A Look at the Role of Business in Conservation in Chile

The pre-trip coursework for GIP Patagonia included an article about the conservation of 10 million acres in Chile, the result of a public-private partnership between the founder of the North Face brand, Douglas Tompkins, and the Chilean government. Mr. Tompkins’s conservation organization donated 1 million acres that he acquired over two decades; the Chilean government donated the remaining 9 million. The land forms the Patagonia National Park system, which is “more than three times the size of the Yosemite and Yellowstone parks combined,” and “expands Chile’s national parklands by nearly 40 percent.” The park is now untouchable by mining interests, as well as the logging industry and ranchers, who want to capitalize on the country’s natural resources. This endeavor highlights a unique example of “doing well by doing good;” instead of bulldozing forward and achieving his vision on his terms, Mr. Tompkins struck a compromise and partnered with the Chilean government, to their mutual benefit.

Wilderness worth preserving

A couple of details make this story remarkable: first, the deal rose out of a desire for social and environmental good, as opposed to a pressing business need. A growing field of study at CBS is how businesses can profit from social impact. In this case, Tompkins’s brand prospered, and then he leveraged his personal wealth to benefit a place he loved. The upshot is a lasting legacy for Mr. Tompkins and Chile, as well as indirect benefit to North Face’s brand.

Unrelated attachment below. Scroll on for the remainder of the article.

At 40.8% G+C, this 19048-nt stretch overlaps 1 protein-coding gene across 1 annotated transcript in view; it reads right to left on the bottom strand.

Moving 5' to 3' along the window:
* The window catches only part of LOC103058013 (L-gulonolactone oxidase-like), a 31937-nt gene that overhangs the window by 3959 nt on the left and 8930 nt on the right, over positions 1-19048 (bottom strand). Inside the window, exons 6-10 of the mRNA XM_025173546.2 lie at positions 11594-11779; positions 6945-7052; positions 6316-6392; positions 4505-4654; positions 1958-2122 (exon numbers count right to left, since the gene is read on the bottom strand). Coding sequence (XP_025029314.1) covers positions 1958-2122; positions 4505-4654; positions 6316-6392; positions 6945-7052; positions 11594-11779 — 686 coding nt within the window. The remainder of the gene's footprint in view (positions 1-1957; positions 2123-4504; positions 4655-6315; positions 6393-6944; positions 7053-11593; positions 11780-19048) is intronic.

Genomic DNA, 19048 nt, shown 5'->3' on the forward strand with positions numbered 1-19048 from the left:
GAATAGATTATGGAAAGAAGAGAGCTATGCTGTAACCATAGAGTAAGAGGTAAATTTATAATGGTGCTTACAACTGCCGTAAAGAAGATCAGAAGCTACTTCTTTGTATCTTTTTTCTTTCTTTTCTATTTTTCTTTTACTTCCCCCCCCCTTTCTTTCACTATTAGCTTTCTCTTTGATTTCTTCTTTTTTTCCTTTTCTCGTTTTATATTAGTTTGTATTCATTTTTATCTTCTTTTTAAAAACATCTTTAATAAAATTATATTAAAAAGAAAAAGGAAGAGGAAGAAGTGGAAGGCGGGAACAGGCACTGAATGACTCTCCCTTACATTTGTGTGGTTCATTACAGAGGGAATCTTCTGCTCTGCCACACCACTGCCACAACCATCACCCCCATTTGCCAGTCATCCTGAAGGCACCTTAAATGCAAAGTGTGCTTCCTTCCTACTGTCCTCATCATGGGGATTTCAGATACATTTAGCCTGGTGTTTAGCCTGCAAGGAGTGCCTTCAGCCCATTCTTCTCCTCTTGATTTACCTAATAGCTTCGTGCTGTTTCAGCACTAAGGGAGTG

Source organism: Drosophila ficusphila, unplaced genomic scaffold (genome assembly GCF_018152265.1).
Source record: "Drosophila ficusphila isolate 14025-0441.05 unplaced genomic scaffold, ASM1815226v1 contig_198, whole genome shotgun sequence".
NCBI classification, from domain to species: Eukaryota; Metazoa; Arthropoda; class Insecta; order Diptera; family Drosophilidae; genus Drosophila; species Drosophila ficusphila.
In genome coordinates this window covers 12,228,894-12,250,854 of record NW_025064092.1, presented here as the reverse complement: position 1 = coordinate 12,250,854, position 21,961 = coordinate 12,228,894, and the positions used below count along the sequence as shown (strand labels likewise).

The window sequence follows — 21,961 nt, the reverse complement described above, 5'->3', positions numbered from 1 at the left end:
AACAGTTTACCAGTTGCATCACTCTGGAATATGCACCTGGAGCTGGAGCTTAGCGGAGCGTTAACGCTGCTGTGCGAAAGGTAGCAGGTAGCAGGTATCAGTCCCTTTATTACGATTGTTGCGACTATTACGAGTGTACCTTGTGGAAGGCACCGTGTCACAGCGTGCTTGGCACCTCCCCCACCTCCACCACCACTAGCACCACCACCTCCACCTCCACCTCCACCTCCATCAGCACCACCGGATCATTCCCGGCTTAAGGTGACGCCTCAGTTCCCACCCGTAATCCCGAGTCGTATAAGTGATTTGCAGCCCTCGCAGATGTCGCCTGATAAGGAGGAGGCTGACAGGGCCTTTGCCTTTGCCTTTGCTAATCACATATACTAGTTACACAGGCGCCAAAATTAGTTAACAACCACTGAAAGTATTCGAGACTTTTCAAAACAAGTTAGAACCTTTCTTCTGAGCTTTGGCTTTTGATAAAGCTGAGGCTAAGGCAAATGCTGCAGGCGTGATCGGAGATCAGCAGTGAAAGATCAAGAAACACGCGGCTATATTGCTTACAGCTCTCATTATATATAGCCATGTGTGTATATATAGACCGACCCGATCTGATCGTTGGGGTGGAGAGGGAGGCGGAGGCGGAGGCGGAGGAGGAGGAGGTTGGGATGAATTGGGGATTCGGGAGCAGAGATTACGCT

Second, so many companies want to exert change on their own terms- tax incentives in exchange for bringing business to cities; funding projects in exchange for branding and publicity. Communities often question what motivates corporations to bankroll change. The more land Mr. Tompkins purchased, the more backlash he received: he was stifling the economy (the business community); he was putting Chilean sovereignty at risk (military officials/ politicians); he was attempting to exert foreign control over the country (leftists, nationalists); etc.

Many Chazen trips focus on change and innovation- how countries are developing to meet new challenges and improve the lives of their citizens. What often goes unexamined is whether certain cultural aspects deserve to be preserved. Is all change positive, or is the issue more complex? Chile is still grappling to balance economic progress and environmental preservation. While we were hiking, our NOLS instructors told us that just outside of the park, a mining company is looking to buy up huge tracts of land. The local community is divided about the prospect- some feel it would bring more jobs to the region, while others feel it could damage tourism, which is currently a huge economic force.  Questions like this will continue to arise in Chile and should be an integral part of the GIP Patagonia coursework.

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